What do you know of the Weeping Angels?
The Time of Angels on one level is about the return of the Weeping Angels. The inevitable return, in fact; after the huge popularity of Blink, the episode that secured Steven Moffat the job as Russell T Davies’ successor, there was an expectation that they’d appear in an episode alongside Matt Smith fairly soon. (After all, if Blink secured Moffat as showrunner, by extension the same is true of the Weeping Angels.) But at the same time, it’s also about reinventing the Weeping Angels – taking them out of Wester Drumlins, and recontextualising them such that a neat, one-off idea to sustain a haunted house story can become the basis for an iconic returning villain.
We’ll look at this more next week, but suffice to say it’s a successful reinvention (or, maybe more accurately, evolution of the concept.) The Time of Angels grows naturally out of Blink, playing with similar ideas while at the same time managing to offer a genuinely new story – there’s a really clever reuse of the same camera trickery from Blink with the looping video, that same central conceit repeated but presented (literally) through a new lens. Unsurprisingly, the Angels fit really nicely with that storybook aesthetic Moffat introduced as showrunner (“the image of an Angel becomes itself an angel” is a real stroke of brilliance, because it’s at once entirely new, but also, of course that’s how it works).
If – hypothetically, of course, with no spoilers whatsoever – the Weeping Angels were to return in Series 13, it’s difficult to imagine how Chris Chibnall might opt to reinvent them. Moffat makes it look easy here (though, again, it’s not a surprise – of course his monster coheres with his wider concept of the programme) but you do get the sense it’d be easy to go wrong, to overcomplicate what is at its core a very simple idea. (I often wonder about Patrick Ness’ plans for a second series of Class, and that idea of going to the planet of the Weeping Angels, and a Weeping Angel civil war – maybe it would’ve worked, but I’m immediately very resistant to the idea of the Weeping Angels even having a planet!)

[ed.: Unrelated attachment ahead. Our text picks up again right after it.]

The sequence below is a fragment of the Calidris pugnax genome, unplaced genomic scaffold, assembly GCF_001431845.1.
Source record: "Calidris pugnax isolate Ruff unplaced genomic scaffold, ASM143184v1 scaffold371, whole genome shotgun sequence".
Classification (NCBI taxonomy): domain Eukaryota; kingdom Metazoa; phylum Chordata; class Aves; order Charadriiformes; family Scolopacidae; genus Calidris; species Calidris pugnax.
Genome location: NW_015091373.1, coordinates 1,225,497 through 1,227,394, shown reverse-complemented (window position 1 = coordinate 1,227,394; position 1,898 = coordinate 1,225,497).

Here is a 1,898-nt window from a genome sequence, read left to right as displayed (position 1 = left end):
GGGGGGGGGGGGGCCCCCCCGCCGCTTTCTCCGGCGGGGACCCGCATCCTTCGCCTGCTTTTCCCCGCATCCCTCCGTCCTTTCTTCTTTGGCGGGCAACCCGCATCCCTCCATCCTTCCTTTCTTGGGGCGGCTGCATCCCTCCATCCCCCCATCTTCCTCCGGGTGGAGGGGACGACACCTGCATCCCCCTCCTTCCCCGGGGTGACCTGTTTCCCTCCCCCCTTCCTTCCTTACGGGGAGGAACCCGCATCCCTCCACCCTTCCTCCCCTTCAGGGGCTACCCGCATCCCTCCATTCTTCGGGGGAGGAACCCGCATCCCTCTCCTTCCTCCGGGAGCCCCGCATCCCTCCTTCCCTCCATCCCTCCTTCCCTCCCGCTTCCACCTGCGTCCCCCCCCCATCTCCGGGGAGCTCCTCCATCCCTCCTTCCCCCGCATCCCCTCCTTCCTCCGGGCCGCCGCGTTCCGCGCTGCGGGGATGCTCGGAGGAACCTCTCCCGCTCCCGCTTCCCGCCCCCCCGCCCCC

Of course, it’d be perfectly possible to do something much more closely aligned with Blink, and maybe even desirable in 2021 in all the ways it wouldn’t have been here: The Time of the Angels needed to reinvent the Weeping Angels, but any hypothetical future appearance wouldn’t have the same obligations. And, again, The Time of Angels is very successful in that respect – but we’ll pick up on that next week.
Otherwise, the episode itself is a little rough. We’ve noted a few times over the past few weeks that there’s a certain lack of polish to the episodes filmed before The Eleventh Hour, and The Time of Angels – which formed the very first production block of Series 5 – is no exception to that. There’s a real sense of things being worked out in real time on screen, of a style that hasn’t quite settled and an approach that hasn’t entirely cohered.
For the most part, that’s obscured by the big ideas in the episode: the return of River Song and the Weeping Angels. Just like last week with Victory of the Daleks, it’s a sleight of hand, a known (ish) quantity to take attention away from what’s still being worked out in the margins. Matt Smith’s performance here isn’t quite what it’ll eventually be, and Adam Smith follows in the footsteps of Andrew Gunn by not living up to the standard set by Adam Smith’s direction of The Eleventh Hour. (It’s an instructive comparison in a lot of ways, not just because of how much smoother the earlier-broadcast-but-later-produced episode is, but because of that Doctor/director union – watching one then the other, it’s plain to see which aspects of the former are built on the latter. There’s a better sense of the Doctor’s spontaneity, of those idiosyncrasies and thought processes, the mood swings that Matt Smith doesn’t quite nail here but are pitch perfect in The Eleventh Hour. It’s not a problem particularly – as intended, the strength of the impression left in the earlier broadcast episodes is enough for the viewer to fill in the gaps here – but it’s noticeable if you’re looking for it.)
Perhaps oddly, though, the most apparent roughness (or maybe more accurately here, imprecision) is in Steven Moffat’s script. For all his strengths in writing clever, engaging exposition, The Time of Angels struggles to convey important details at the right time – the reveal of the Aplan statues is underplayed, for example, and the gravity globe cliffhanger isn’t telegraphed strongly enough ahead of time. Again, it’s not exactly a problem: there’s a certain a rough, unfinished quality, things being overlooked here that wouldn’t be in the future, but the episode as a whole still works, there’s no question of that.